South Sudan President Salva Kiir ceremoniously broke ground Thursday in Juba on a Japanese-funded, $91-million project to build a new bridge across the River Nile.
With Japanese Ambassador to Juba Takeshi Akamatsu and several other dignitaries looking on, Mr. Kiir said the time was right for a new bridge in South Sudan's rapidly growing capital city.
“Given the rate of the development we are experiencing in Juba, we anticipate faster growth in the volume of traffic using the bridge," he said. "It is therefore an opportune time to have a modern bridge with the capacity to accommodate the envisaged increase in traffic load.”
Akamatsu said construction of the bridge and other major infrastructure projects that are being undertaken with engineering and financial help from Japan were delayed by the crisis in South Sudan.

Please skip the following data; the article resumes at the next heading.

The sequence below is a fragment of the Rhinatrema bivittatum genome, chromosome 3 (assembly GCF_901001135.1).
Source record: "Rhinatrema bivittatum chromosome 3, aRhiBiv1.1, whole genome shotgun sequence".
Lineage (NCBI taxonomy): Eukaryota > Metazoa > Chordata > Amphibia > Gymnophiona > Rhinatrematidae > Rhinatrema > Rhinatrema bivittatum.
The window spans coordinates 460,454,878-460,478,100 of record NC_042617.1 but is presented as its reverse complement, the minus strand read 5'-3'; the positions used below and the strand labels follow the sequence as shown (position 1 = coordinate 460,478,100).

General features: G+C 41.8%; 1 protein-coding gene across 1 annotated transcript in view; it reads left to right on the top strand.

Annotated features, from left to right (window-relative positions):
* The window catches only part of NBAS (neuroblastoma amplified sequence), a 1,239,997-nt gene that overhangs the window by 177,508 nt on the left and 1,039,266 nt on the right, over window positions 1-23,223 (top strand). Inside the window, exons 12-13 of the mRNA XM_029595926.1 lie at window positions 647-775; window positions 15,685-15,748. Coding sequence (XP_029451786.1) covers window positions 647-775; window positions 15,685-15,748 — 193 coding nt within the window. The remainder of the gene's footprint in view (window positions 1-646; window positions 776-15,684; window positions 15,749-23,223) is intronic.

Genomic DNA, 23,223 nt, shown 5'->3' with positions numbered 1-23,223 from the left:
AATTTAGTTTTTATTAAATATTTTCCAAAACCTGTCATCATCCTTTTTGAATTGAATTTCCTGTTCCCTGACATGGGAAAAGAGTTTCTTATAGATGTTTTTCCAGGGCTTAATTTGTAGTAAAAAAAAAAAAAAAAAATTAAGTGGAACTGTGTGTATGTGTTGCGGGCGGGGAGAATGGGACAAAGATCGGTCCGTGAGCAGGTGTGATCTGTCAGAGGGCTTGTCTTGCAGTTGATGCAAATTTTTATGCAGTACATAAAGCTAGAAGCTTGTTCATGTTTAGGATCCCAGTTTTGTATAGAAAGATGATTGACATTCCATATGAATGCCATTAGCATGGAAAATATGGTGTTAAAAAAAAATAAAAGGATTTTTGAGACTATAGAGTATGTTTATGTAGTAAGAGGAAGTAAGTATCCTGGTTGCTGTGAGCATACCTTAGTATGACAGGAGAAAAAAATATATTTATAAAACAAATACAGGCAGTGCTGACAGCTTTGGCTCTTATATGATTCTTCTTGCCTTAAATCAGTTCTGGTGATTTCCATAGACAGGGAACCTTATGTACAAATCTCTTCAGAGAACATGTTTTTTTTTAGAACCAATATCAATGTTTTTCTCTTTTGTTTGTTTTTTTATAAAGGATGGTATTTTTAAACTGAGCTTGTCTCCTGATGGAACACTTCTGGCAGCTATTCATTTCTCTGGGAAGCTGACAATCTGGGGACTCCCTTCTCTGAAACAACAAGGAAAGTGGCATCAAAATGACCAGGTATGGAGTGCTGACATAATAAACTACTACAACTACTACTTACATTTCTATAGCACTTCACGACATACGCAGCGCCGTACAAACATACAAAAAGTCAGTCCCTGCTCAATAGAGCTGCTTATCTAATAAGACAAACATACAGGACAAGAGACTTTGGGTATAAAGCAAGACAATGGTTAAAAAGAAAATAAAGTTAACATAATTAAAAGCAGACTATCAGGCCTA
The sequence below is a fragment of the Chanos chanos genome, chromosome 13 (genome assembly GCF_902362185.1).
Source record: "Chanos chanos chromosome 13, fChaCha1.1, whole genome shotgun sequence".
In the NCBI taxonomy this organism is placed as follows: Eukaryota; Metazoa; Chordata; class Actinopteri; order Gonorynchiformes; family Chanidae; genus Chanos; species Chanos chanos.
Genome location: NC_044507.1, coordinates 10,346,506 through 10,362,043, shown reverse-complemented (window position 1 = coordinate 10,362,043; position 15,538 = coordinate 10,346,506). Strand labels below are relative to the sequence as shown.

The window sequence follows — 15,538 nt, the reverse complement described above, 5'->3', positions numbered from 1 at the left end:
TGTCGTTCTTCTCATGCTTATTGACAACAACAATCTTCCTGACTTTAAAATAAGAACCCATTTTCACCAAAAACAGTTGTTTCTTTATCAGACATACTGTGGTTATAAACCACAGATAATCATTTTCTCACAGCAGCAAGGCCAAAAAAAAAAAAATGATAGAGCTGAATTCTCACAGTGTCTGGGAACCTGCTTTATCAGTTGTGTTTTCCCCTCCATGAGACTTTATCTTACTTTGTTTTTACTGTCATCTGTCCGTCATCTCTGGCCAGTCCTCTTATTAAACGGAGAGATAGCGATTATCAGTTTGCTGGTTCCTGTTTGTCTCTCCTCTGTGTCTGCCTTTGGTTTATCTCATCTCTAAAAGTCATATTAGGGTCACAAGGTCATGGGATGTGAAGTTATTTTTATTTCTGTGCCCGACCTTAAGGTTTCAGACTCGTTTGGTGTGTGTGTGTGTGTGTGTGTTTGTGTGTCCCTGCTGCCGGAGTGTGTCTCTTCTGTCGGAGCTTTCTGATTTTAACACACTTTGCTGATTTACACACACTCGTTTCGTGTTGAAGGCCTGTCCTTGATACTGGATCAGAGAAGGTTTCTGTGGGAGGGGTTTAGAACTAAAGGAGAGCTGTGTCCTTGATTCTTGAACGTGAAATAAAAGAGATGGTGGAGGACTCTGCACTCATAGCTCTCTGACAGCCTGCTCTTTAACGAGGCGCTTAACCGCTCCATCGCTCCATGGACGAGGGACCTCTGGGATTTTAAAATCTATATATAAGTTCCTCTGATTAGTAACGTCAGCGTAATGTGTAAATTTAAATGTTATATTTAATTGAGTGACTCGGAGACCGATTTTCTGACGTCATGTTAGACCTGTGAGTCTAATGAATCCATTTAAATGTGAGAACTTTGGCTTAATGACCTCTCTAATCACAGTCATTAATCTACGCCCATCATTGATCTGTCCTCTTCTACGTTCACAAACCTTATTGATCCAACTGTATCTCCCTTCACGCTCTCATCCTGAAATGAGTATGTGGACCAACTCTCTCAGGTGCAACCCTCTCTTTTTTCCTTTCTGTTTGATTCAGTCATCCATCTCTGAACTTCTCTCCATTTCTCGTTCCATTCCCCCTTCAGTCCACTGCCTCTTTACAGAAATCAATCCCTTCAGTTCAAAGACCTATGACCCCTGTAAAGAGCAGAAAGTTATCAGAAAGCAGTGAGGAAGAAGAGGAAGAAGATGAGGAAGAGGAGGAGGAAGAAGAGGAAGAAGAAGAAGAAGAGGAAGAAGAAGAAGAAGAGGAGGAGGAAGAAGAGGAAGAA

"When I arrived in Juba in 2012, there were three major infrastructure projects to be inaugurated. They are improvement of Juba River Port, improvement of water supply system of Juba, and, finally, this Nile River bridge," Akamatsu said. "All of these three projects have been suspended because of the conflict, as our consultants and engineers had to leave the country over security concerns, making it impossible to pursue the schedule."
Boosting the economy
Mr. Kiir said the new bridge, which is expected to be completed in 2018, will boost South Sudan's economy.
“The construction of the Freedom Bridge is part of our strategy to support our economic growth through improved, safe and sustainable road infrastructure. The envisaged growth is expected to result from improved interstate trade as well as improved trade with our neighbors within the region," he said.
The 560-meter-long Freedom Bridge will have a 3.6-kilometer access road, two lanes for vehicular traffic and a pedestrian sidewalk on one side. It will span the Nile near the spot where the Juba Bridge has stood for more than 40 years, carrying traffic across the world's longest river to join with the Juba-to-Nimule road.
The Juba-to-Nimule road is one of few paved highways in South Sudan. It is the preferred route for most South Sudanese to get to Uganda, which is South Sudan's largest trading partner. Most imports to South Sudan are transported via the road.